The humans figured that if they wait at a watering hole a pack of Emus would eventually stop by. A pack of 100 or so Emus did stop by a nearby watering hole where the soldiers were waiting. They assumed that one machine gun would be enough. After 12 bullets it jammed and the Emus escaped. They fixed the jam but it was too late. They continued ambushes but it wasn’t enough. Everything they tried didn’t work. Every place the Emu were ambushed, they never returned. It was an endless game of catch-up. Remember the thing that caused this whole thing was wheat.
The Parliament recalled the effort on November 10, 1932 because it was a waste of time, financial sinkhole, and embarrassing. They had used 2,500 of the allotted 10,000 bullets. A few days later though it was resumed. It was still a failure. They killed more Emu but not enough to stop them going through wheat field. On December 10, 1932 it was recalled for good. Meredith had spent 9,860 bullets out of 10,000. No humans were killed. Some Emu were killed but the numbers aren’t definite. Meredith claimed over 2,000 birds were killed but this is most likely bullshit. It was never confirmed. It’s speculated to be in the hundreds not thousands.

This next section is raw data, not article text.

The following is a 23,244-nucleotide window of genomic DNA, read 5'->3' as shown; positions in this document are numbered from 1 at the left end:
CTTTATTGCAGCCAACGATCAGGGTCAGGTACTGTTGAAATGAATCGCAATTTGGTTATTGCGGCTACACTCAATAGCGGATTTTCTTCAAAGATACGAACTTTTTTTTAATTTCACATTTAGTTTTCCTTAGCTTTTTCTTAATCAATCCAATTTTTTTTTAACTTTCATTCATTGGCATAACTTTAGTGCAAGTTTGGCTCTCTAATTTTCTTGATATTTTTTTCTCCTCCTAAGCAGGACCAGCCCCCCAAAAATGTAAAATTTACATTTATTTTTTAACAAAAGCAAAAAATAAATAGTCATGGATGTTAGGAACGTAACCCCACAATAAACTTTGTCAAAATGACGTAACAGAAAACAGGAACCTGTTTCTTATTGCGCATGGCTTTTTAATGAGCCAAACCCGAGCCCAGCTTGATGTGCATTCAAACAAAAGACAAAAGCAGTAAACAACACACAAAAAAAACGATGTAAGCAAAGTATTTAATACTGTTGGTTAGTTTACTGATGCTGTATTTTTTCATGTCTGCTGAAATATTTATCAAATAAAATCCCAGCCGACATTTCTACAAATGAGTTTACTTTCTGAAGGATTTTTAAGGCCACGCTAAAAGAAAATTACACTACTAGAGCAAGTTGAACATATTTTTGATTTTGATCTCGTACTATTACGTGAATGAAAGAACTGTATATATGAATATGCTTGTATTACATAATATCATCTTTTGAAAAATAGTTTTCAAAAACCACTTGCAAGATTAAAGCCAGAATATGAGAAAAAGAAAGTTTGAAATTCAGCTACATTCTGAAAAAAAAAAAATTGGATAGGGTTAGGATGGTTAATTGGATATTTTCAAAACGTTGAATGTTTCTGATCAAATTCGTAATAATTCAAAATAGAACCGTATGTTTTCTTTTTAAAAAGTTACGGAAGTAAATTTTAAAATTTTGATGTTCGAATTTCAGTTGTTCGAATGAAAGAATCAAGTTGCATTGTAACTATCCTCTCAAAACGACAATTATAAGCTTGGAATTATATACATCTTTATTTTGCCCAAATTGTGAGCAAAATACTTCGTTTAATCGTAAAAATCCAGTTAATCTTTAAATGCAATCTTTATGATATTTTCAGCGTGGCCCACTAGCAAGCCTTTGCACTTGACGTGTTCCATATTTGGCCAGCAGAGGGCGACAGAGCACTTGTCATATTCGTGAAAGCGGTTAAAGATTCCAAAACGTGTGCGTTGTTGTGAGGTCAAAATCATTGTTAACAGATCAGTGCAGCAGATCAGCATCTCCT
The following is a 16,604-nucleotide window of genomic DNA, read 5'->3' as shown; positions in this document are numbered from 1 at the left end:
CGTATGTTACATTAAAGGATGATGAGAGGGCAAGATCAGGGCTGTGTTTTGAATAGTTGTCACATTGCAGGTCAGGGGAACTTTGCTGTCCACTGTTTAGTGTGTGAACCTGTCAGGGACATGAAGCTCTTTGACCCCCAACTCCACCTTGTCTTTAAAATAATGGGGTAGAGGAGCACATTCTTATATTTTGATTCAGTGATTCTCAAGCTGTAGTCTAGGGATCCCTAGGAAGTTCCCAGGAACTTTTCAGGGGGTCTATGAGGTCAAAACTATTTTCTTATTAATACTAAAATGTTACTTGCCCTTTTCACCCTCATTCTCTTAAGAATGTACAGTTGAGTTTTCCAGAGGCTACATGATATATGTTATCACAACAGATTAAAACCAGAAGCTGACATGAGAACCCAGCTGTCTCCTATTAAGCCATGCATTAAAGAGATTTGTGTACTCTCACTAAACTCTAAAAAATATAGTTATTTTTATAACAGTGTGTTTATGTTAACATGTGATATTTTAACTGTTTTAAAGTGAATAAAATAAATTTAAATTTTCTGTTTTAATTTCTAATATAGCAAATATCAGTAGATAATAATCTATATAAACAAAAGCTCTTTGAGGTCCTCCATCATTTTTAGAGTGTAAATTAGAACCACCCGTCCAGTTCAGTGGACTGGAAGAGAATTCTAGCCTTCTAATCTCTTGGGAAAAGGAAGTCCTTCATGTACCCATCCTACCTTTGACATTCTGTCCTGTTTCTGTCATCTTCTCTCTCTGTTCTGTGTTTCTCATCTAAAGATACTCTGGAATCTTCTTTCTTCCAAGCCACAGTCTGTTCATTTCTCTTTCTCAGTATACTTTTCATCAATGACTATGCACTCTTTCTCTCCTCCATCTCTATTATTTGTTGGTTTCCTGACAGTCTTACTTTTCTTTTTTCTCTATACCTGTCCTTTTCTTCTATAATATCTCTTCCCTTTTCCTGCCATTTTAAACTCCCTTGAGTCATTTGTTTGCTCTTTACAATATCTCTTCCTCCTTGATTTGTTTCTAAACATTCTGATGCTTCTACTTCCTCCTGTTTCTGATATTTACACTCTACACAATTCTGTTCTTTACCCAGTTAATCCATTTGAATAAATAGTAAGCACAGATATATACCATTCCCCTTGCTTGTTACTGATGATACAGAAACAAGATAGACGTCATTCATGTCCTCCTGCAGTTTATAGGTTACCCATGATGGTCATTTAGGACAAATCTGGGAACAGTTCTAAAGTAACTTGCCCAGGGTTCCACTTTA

The Australian Royal Army lost the “war.” It was barely a war. Meredith himself said it would be good target practice. Which it was but at the cost of federal money and even more irritated farmers that had to let their livelihood die out. The Emu continued their rampage on wheat. The farmers requested military action in 1934, 1943, and 1948. They were declined each time.
The primary reason it isn’t famous, has to be it’s embarrassing. It’s perfectly understandable. This was a perfect storm of overconfidence, poor planning, and bad luck. On paper it was supposed to be a breeze but these feathered flightless fowls outlasted and outsmarted the Australian military and farmers in Western Australia. At its core this sounds like a B-movie you’d see on MST3K but it isn’t.The craziest thing about this was that the Australian government or anyone at all thought this was a good idea. The only good that can be gleamed from this is that it shows only quickly a grassroots, local issue can get federal attention. Humans lost a war to Emu, this really happened.